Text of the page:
McCain: Trump owes apology to veterans, not to him
Washington — Sen. John McCain said Monday Republican presidential candidate Donald Trump doesn’t need to apologize to him for remarks about his long captivity in Vietnam, but should tell veterans and their families that he’s sorry.
Trump, meanwhile, leveled new criticism against the Arizona Republican and 2008 GOP presidential nominee, saying McCain had made America “less safe” through his votes in Congress.
The continuing rhetoric came as Trump’s fellow Republican presidential hopefuls criticized his remarks last week, in which the flamboyant businessman dismissed McCain’s reputation as a war hero because he was captured in Vietnam and “I like people who weren’t captured.”
“When Mr. Trump says he prefers to be with people who are not captured, the great honor of my life was to be in the company of heroes,” McCain said Monday on MCNBC’s “Morning Joe.” But the occasionally fiery McCain had a calm demeanor, saying simply: “I am not a hero.”
At another point in his interview on MSNBC’s “Morning Joe,” he said, “I’m in the (political) arena,” suggesting he’s fair game for criticism as a U.S. senator.
White House Press Secretary Josh Earnest said McCain had handled the matter just right.
“He’s right when he says that our veterans are the ones who are entitled to an apology,” Earnest said. “I agree with what Senator McCain had to say.”
Earnest noted that even in the midst of the 2008 campaign, Obama had expressed his “admiration and deep respect” for McCain’s military service. And while the two still have their political differences, “those debates have not reduced his appreciation for Senator McCain’s remarkable service to his country.”
In an opinion piece published Monday in USA Today, Trump said McCain had abandoned the nation’s veterans and made America less secure through his votes in Congress. The real estate executive also lashed out at fellow GOP presidential aspirants who have criticized his remarks, calling them “failed politicians.” Trump said he did not need “to be lectured by any of them.”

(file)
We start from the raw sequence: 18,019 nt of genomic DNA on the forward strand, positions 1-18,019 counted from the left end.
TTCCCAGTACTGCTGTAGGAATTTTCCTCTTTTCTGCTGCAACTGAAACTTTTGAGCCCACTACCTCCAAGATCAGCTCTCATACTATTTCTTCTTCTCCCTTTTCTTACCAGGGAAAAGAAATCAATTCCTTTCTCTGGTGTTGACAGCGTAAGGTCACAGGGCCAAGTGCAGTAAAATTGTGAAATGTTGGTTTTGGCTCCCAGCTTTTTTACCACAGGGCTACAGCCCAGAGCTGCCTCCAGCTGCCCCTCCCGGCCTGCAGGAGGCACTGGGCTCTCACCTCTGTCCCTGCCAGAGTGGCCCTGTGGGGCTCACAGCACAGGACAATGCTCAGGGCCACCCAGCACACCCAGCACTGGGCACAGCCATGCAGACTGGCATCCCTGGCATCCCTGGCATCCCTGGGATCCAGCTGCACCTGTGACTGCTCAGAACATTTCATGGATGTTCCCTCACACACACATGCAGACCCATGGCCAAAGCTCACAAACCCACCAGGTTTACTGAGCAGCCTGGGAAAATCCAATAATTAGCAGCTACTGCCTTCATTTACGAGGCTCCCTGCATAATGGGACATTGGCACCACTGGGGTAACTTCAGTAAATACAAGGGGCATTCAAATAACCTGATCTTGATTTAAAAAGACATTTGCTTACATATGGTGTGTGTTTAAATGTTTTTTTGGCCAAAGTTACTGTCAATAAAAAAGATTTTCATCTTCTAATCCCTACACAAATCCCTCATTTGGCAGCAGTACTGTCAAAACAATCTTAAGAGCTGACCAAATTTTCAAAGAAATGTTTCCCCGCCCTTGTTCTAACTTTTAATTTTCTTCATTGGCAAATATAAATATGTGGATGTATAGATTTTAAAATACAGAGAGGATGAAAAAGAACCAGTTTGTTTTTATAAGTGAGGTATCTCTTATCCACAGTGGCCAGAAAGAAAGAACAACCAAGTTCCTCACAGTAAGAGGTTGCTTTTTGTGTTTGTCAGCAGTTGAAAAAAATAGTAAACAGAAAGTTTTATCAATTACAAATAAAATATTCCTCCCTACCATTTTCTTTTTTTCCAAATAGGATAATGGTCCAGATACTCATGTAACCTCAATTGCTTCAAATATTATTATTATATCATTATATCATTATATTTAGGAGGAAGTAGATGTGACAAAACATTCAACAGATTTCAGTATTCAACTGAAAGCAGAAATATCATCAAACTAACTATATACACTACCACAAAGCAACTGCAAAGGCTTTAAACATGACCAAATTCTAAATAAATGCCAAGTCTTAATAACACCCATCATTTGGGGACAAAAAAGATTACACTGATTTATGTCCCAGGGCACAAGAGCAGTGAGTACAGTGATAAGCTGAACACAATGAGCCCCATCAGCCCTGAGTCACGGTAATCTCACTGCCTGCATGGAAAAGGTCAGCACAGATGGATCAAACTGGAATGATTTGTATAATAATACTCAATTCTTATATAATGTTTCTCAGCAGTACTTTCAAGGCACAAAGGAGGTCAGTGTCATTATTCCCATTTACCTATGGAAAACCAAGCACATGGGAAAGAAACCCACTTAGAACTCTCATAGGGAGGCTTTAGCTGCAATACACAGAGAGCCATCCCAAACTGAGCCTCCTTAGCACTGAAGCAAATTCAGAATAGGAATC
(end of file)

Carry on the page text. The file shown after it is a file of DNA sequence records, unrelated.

“The reality is that John McCain the politician has made America less safe, sent our brave soldiers into wrong-headed foreign adventures, covered up for President (Barack) Obama with the VA scandal and has spent most of his time in the Senate pushing amnesty,” Trump wrote. “He would rather protect the Iraqi border than Arizona’s.”
In a contentious interview on the NBC’s “Today” Show Monday, Trump took issue with the media’s reporting on his comments about McCain’s war record, made at a conservative forum in Iowa. He insisted in a telephone interview with anchor Matt Lauer that he had said “four times” that he respected those captured in war.
In his appearance, McCain said he believed it was “totally inappropriate for Mr. Trump to say he doesn’t like to be with people who are captured.”
“I think the point here is that there are so many men and women who served and sacrificed — and happened to be held prisoner — and to denigrate in any way that service, I think, is offensive to veterans.”
“The best thing to do is put it behind us and move forward,” McCain said
Trump has refused to apologize for disparaging comments he made about McCain’s military service. He’s also sought to use the furor over his remarks to remind supporters, especially those frustrated with Washington, that he’s not a typical politician.
“You know the Republican Party — of course I was one of their darlings when I was a contributor,” Trump said in an interview with The Associated Press. “I went from a darling to somebody that they’re not happy with because I’m not a politician.”
His rivals spent much of the weekend condemning his comments and suggesting he was unfit to serve as commander-in-chief.
“It’s not just absurd,” said Florida Sen. Marco Rubio. “It’s offensive. It’s ridiculous. And I do think it is a disqualifier as commander-in-chief.”
Numerous other GOP candidates, including Jeb Bush, Rick Perry and Scott Walker, were similarly critical of Trump. The Republican National Committee also put its thumb on the scale, issuing a statement saying “there is no place in our party or our country for comments that disparage those who have served honorably.”
Until now, Republicans have been largely cautious in their handling of Trump and his provocations.
While officials privately fretted about the damage he could do to the party, they are also worried about alienating voters drawn to his celebrity, brashness and willingness to take on establishment Republicans. He’s emerged as one of the favorites early in a race that is bound to see shifts in the standing of many of the candidates.
Trump has made other eyebrow-raising comments since declaring his candidacy, most notably his assertion that Mexican immigrants are rapists and drug dealers. Many GOP candidates were slow and halting in their response to those comments, underscoring a continuing struggle to hit the right notes on immigration when they want to appeal to Hispanics without alienating traditional GOP voters.
Republican Wisconsin Gov. Scott Walker, one week after launching his bid for the 2016 presidential nomination, signed a bill Monday that outlaws non-emergency abortions at or beyond 20 weeks of pregnancy. Abortion is a core issue for the conservative Republican base.